Travel Sickness - where have you stopped to clean up a travel sick child? The more unusual/interesting the better!(11 Posts)
I recently returned to Glasgow from a fantastic mid-week break at CenterParcs Sherwood Forest with my toddler daughter only to discover that she suffers from pretty chronic travel sickness. As a consequence of her continuous spewing I found myself stopping in places I had never heard of before let alone considered visiting.
The fist mega-barf occurred just as we entered Newcastle. We were forced to stop in a place not far from the center of the city and just off the M1 motorway called Wallsend. I ended up changing her clothes and cleaning up her car seat next to a section of Hadrian's Wall!!! I couldn't believe it although was saddened by the fact I was unable to walk amongst the existing Roman stonework for fear of being viewed as a neglectful parent, leaving my poorly child as she lay semi-naked on a rug next to the car.
The second uber-chuck of the journey happened just after we crossed the England/Scotland border and resulted in us pulling into a small village off the A1 called Reston - a stones throw from Coldingham and Eyemouth. Again, whilst changing and cleaning my now extremely 'peely-wally' child I found myself impressed by the floral display at the entrance to the village and also laughed inwardly as a group of teenagers passed me questioning amongst themselves why there was a naked child lying in the grass whilst I was frantically scrubbing the back seats of the car with my last remaining baby wipes.
Finally, the most recent episode of horrendous-hurling happened just as I paid my £8 parking fee upon entering the Royal Highland Show Ground just on the outskirts of Edinburgh. I made it out of the car and round to her side during her second gag by which time it was too late. This time I found myself changing her in the parking attendants portacabin. In praise of the attendants, they all left to provide privacy which I thought was a real classy touch. Whilst I had a change of clothes for her I had not bargained one her being sick on every single piece of clothing (which she was) so had to subsequently buy additional clothes for her within the showground at exorbitant prices.
So, there you have it: Wallsend, Reston and The Royal Highland Show. There have been many others, including a wind tunnel like valley on the West Coast of Scotland in the pouring rain but that's a story for another time.
Please, share with me and others your similar stories of travel sickness misery and the places in the world you have been forced to visit/experience as a consequence of your child's inability to regulate the content of their stomach.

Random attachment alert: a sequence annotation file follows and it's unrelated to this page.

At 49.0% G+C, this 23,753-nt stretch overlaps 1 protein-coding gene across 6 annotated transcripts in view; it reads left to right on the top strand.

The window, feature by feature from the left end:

Can I thoroughly recommend getting her used to using a bowl? It makes such a significant difference just having to stop, do minimal mopping up, emptying bowl and providing small amount of water....
I think the funniest episode was eating at Peterborough services (pizza), managing to get back onto the A1 north, and having to stop at the layby only 1/2 a mile further on.... DS (aged 3at the time) then suggested that he was hungry and could he finish his pizza (no!). Oh, and he managed to eat a children's portion of spag bol in Carlisle services (looked really good for services food) whilst I ate a bowl of soup - at which point I caught the regurgitated spag bol in my empty soup bowl...
I have knocked on someone's door in the middle of North Wales to ask for help. They were lovely. They gave me a bucket of hot water and a towel for ds3 to sit on as we had to take the car seat cover off. We had to buy a new car seat 30 minutes into a trip to York once as it was so covered in vomit. The journey should have taken about 2 hours. With all the stops for ds3 to be sick it took us 6 hours. When we finally arrived at the hotel, ds3 was sick all over my arms and new handbag as I lifted him out of the car.
Sadly, I fell hook, line and sinker for the 'I'm hungry' nonsense after the Wallsend spew and stupidly fed said toddler Cheerios and a strawberry smoothie to fill her back up again. Hence our second stop at Reston.
Thanks for your advice mistlethrush, it's definitely a steep learning curve.
DD (5) managed to throw up just after we landed on a transatlantic flight. It was just as everyone was queuing to get off the plane. It went all over her, me and the three airplane seats in our row. Because they hadn't opened the doors yet we literally stood there wuth no room to move for what seemed like hours covered in sick waiting for some space to clean up. Other passengers were NOT helpful.
On a slightly similar note I went through a phase of fainting lots when I was about 10 and my parents have interesting recollections of times and places I fainted.
This will totally out me if anyone I know is on here: